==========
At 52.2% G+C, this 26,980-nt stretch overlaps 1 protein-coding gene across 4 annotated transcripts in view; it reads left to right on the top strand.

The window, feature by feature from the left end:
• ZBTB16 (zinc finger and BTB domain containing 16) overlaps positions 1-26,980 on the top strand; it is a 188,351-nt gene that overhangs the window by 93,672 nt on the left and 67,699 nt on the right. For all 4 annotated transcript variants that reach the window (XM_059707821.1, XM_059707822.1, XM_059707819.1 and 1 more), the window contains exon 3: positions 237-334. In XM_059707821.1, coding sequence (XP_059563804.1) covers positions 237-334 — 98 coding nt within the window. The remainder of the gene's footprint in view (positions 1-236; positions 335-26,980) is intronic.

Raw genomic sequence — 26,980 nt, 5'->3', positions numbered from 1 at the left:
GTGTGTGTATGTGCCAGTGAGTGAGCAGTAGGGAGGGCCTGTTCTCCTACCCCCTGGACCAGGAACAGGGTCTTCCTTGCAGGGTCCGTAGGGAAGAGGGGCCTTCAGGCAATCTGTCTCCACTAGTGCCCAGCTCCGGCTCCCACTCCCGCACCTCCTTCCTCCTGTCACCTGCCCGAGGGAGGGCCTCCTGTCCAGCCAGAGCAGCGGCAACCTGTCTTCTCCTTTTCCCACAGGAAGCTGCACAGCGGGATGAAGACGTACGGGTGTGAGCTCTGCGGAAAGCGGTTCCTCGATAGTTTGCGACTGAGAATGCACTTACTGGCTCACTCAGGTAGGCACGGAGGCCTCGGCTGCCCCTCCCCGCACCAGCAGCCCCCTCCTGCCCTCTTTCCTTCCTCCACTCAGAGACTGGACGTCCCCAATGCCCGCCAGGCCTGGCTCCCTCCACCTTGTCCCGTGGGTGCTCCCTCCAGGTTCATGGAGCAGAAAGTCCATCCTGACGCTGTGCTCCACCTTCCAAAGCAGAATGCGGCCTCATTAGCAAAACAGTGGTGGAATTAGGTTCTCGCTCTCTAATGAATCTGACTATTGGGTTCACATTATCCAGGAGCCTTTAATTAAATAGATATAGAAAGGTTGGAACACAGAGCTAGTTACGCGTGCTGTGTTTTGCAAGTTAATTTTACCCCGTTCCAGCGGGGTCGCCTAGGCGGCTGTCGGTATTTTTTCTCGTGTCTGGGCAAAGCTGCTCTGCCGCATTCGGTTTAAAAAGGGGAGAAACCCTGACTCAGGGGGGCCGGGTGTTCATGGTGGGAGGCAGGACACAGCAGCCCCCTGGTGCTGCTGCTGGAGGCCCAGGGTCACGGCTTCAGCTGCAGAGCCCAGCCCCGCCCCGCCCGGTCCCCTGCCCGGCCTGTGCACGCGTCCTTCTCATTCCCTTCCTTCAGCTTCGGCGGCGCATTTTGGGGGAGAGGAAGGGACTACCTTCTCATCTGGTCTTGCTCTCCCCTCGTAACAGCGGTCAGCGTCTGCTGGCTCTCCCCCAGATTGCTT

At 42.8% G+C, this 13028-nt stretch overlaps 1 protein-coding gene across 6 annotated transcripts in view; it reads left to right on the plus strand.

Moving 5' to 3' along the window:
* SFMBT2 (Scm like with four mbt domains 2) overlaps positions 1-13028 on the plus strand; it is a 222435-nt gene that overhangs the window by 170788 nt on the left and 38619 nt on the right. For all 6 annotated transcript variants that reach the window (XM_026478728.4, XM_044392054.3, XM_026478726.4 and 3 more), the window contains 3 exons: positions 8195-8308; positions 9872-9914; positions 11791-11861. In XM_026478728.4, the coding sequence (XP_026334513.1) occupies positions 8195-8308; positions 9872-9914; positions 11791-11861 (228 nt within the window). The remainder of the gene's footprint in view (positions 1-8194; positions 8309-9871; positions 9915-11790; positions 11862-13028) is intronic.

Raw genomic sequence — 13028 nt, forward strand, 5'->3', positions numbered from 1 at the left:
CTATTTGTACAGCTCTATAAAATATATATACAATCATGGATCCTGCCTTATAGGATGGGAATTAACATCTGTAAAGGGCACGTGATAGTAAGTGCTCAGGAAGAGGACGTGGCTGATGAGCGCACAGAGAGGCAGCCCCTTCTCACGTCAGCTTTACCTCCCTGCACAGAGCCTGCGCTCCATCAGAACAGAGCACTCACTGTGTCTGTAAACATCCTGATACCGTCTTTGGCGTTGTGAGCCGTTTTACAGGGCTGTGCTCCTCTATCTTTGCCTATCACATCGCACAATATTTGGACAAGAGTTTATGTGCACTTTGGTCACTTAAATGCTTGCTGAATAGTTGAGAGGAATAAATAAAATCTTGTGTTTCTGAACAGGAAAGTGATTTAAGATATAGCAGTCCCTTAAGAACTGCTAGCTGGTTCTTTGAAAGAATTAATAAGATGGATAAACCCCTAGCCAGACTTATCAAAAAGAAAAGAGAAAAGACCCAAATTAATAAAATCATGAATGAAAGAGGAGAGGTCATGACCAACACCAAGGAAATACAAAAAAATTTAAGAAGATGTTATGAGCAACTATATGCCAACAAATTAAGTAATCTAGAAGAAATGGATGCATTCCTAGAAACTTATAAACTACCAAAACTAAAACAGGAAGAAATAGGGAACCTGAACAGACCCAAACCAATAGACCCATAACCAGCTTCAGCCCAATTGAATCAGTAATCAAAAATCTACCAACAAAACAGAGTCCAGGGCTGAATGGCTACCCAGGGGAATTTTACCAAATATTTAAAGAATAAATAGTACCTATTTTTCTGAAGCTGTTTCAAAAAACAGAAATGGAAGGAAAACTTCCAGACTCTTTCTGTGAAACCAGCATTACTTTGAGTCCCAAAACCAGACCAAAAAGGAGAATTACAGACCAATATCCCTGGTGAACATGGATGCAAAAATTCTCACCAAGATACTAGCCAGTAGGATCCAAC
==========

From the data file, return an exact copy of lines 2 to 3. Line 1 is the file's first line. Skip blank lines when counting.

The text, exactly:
The window, feature by feature from the left end:
• ZBTB16 (zinc finger and BTB domain containing 16) overlaps positions 1-26,980 on the top strand; it is a 188,351-nt gene that overhangs the window by 93,672 nt on the left and 67,699 nt on the right. For all 4 annotated transcript variants that reach the window (XM_059707821.1, XM_059707822.1, XM_059707819.1 and 1 more), the window contains exon 3: positions 237-334. In XM_059707821.1, coding sequence (XP_059563804.1) covers positions 237-334 — 98 coding nt within the window. The remainder of the gene's footprint in view (positions 1-236; positions 335-26,980) is intronic.